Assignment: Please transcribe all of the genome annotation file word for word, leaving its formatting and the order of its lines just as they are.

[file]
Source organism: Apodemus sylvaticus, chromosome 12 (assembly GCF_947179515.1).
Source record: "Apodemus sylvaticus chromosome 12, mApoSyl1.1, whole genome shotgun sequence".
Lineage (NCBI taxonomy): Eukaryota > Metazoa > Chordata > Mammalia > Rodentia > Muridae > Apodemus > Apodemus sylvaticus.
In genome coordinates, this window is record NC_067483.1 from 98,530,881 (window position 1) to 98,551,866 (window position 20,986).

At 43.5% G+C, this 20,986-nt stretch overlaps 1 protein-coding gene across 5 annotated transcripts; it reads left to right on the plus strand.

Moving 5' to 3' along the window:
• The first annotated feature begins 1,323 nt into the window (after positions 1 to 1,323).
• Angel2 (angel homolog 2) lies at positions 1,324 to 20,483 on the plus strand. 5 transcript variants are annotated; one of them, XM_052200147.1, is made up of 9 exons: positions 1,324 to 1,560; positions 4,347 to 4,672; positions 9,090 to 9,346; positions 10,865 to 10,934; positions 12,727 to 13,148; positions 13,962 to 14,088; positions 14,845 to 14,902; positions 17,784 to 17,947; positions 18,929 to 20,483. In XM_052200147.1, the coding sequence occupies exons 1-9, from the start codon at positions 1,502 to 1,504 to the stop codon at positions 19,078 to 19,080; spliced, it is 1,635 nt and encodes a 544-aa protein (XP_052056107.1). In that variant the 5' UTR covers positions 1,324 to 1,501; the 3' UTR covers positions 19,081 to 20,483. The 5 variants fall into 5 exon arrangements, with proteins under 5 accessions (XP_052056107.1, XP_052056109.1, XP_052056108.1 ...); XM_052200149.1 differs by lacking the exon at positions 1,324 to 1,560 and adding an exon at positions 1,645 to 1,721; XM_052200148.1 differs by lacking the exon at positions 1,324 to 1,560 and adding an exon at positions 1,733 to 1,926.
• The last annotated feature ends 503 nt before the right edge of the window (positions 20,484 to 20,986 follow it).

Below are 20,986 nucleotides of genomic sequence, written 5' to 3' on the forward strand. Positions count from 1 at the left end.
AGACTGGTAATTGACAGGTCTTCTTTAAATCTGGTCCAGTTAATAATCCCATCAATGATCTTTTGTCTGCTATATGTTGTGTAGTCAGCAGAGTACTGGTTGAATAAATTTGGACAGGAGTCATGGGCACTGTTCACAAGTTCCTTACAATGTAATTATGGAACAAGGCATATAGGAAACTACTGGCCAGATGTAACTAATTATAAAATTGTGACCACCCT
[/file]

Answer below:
Source organism: Apodemus sylvaticus, chromosome 12 (assembly GCF_947179515.1).
Source record: "Apodemus sylvaticus chromosome 12, mApoSyl1.1, whole genome shotgun sequence".
Lineage (NCBI taxonomy): Eukaryota > Metazoa > Chordata > Mammalia > Rodentia > Muridae > Apodemus > Apodemus sylvaticus.
In genome coordinates, this window is record NC_067483.1 from 98,530,881 (window position 1) to 98,551,866 (window position 20,986).

At 43.5% G+C, this 20,986-nt stretch overlaps 1 protein-coding gene across 5 annotated transcripts; it reads left to right on the plus strand.

Moving 5' to 3' along the window:
• The first annotated feature begins 1,323 nt into the window (after positions 1 to 1,323).
• Angel2 (angel homolog 2) lies at positions 1,324 to 20,483 on the plus strand. 5 transcript variants are annotated; one of them, XM_052200147.1, is made up of 9 exons: positions 1,324 to 1,560; positions 4,347 to 4,672; positions 9,090 to 9,346; positions 10,865 to 10,934; positions 12,727 to 13,148; positions 13,962 to 14,088; positions 14,845 to 14,902; positions 17,784 to 17,947; positions 18,929 to 20,483. In XM_052200147.1, the coding sequence occupies exons 1-9, from the start codon at positions 1,502 to 1,504 to the stop codon at positions 19,078 to 19,080; spliced, it is 1,635 nt and encodes a 544-aa protein (XP_052056107.1). In that variant the 5' UTR covers positions 1,324 to 1,501; the 3' UTR covers positions 19,081 to 20,483. The 5 variants fall into 5 exon arrangements, with proteins under 5 accessions (XP_052056107.1, XP_052056109.1, XP_052056108.1 ...); XM_052200149.1 differs by lacking the exon at positions 1,324 to 1,560 and adding an exon at positions 1,645 to 1,721; XM_052200148.1 differs by lacking the exon at positions 1,324 to 1,560 and adding an exon at positions 1,733 to 1,926.
• The last annotated feature ends 503 nt before the right edge of the window (positions 20,484 to 20,986 follow it).

Below are 20,986 nucleotides of genomic sequence, written 5' to 3' on the forward strand. Positions count from 1 at the left end.
AGACTGGTAATTGACAGGTCTTCTTTAAATCTGGTCCAGTTAATAATCCCATCAATGATCTTTTGTCTGCTATATGTTGTGTAGTCAGCAGAGTACTGGTTGAATAAATTTGGACAGGAGTCATGGGCACTGTTCACAAGTTCCTTACAATGTAATTATGGAACAAGGCATATAGGAAACTACTGGCCAGATGTAACTAATTATAAAATTGTGACCACCCT